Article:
Garages, Carriage Houses and Ancillary Structures
Ancillary structures may include garages, carriage houses (a garage with a livable second floor), and garden sheds and pavilions. These structures should always be smaller than the main house and, whenever possible, have similar detailing. In general, ancillary structures are detached from the main body of the house although they may be connected with a variety of elements like breezeways, fences or pergolas.
Detached Garages and Carriage Houses
The construction of a garage or carriage house can add great value to an existing home. It is best to locate a garage at the back of the lot where possible, although it is also possible to build a tasteful, attached garage. The principal issues with garage design are size, location and detailing of the garage door. A frequent problem with current construction is that garage additions often overwhelm the scale and character of the house.
The In-Line Lot
In many cases, there may be enough room to build a one-, two-, or even a three-car garage in the rear yard of a relatively narrow lot. Access to the garage is typically from a rear alley or a narrow driveway from the street, usually eight to nine feet wide, that slips along one side of the house. It is recommended that the garage be placed in the rear of the lot to provide turnaround space for cars. Driveways wider that eight feet should be prohibited in the front yard of houses.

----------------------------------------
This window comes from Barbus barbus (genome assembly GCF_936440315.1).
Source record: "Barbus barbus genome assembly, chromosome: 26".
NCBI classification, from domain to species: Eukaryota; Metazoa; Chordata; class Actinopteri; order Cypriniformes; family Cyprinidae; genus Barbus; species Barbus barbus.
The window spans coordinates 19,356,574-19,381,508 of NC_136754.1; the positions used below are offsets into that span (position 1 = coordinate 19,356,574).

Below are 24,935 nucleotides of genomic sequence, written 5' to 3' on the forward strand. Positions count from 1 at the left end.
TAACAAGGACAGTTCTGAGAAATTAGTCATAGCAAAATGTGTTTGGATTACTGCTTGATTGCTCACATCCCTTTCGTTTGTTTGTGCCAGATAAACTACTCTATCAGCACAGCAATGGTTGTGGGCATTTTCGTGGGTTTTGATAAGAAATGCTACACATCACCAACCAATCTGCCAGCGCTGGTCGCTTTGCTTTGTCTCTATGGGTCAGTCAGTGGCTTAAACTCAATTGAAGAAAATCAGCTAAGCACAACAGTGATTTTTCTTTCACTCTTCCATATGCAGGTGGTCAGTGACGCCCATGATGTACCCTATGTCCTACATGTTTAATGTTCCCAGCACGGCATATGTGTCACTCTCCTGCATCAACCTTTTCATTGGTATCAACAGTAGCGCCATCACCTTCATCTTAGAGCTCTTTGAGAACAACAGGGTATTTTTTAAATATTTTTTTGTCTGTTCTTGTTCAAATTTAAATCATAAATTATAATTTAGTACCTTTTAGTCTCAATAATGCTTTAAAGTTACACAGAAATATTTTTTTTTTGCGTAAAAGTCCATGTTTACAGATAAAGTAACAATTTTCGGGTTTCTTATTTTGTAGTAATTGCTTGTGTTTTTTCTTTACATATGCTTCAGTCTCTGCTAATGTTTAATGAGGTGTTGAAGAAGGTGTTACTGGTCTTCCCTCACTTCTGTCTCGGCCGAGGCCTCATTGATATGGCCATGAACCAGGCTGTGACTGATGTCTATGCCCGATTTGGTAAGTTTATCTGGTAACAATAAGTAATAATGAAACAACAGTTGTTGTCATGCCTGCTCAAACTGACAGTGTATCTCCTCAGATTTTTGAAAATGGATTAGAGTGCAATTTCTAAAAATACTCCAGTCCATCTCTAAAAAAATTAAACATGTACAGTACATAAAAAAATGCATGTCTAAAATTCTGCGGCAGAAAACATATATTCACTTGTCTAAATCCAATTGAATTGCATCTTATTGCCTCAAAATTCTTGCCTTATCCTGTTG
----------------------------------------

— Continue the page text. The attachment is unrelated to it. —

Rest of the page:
For lots without alleys, attached parking garages are best placed behind the house with an eight foot wide driveway from the street that slips along one side of the house. If the garage must face the street it should only be a one-car garage in width. Two- or three-car garage widths will dominate the house and are unsightly from the street. If alleys are available, attached garages of one to three cars in width should orient to the alley for access.